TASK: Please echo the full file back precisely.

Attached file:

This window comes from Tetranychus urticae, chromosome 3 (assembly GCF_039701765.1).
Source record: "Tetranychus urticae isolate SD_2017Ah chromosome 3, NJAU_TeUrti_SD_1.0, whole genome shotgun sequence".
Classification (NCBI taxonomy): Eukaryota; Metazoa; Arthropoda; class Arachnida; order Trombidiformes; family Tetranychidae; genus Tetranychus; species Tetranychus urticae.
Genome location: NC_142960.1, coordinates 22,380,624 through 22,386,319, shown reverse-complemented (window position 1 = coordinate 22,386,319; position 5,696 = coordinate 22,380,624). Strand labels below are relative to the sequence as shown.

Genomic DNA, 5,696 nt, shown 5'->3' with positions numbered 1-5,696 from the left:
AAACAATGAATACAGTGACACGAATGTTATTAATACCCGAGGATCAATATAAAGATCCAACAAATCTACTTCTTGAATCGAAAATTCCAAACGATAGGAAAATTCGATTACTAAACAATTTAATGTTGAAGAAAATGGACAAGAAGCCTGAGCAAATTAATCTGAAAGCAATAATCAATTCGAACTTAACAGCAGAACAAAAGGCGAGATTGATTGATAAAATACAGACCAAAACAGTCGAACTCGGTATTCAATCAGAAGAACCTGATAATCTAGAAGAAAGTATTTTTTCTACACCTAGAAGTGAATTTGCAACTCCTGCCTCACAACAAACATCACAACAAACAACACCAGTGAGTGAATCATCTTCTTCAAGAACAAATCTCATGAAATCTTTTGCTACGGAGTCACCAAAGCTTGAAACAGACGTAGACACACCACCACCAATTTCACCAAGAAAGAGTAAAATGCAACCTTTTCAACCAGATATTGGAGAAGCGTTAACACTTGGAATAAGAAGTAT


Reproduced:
This window comes from Tetranychus urticae, chromosome 3 (assembly GCF_039701765.1).
Source record: "Tetranychus urticae isolate SD_2017Ah chromosome 3, NJAU_TeUrti_SD_1.0, whole genome shotgun sequence".
Classification (NCBI taxonomy): Eukaryota; Metazoa; Arthropoda; class Arachnida; order Trombidiformes; family Tetranychidae; genus Tetranychus; species Tetranychus urticae.
Genome location: NC_142960.1, coordinates 22,380,624 through 22,386,319, shown reverse-complemented (window position 1 = coordinate 22,386,319; position 5,696 = coordinate 22,380,624). Strand labels below are relative to the sequence as shown.

Genomic DNA, 5,696 nt, shown 5'->3' with positions numbered 1-5,696 from the left:
AAACAATGAATACAGTGACACGAATGTTATTAATACCCGAGGATCAATATAAAGATCCAACAAATCTACTTCTTGAATCGAAAATTCCAAACGATAGGAAAATTCGATTACTAAACAATTTAATGTTGAAGAAAATGGACAAGAAGCCTGAGCAAATTAATCTGAAAGCAATAATCAATTCGAACTTAACAGCAGAACAAAAGGCGAGATTGATTGATAAAATACAGACCAAAACAGTCGAACTCGGTATTCAATCAGAAGAACCTGATAATCTAGAAGAAAGTATTTTTTCTACACCTAGAAGTGAATTTGCAACTCCTGCCTCACAACAAACATCACAACAAACAACACCAGTGAGTGAATCATCTTCTTCAAGAACAAATCTCATGAAATCTTTTGCTACGGAGTCACCAAAGCTTGAAACAGACGTAGACACACCACCACCAATTTCACCAAGAAAGAGTAAAATGCAACCTTTTCAACCAGATATTGGAGAAGCGTTAACACTTGGAATAAGAAGTAT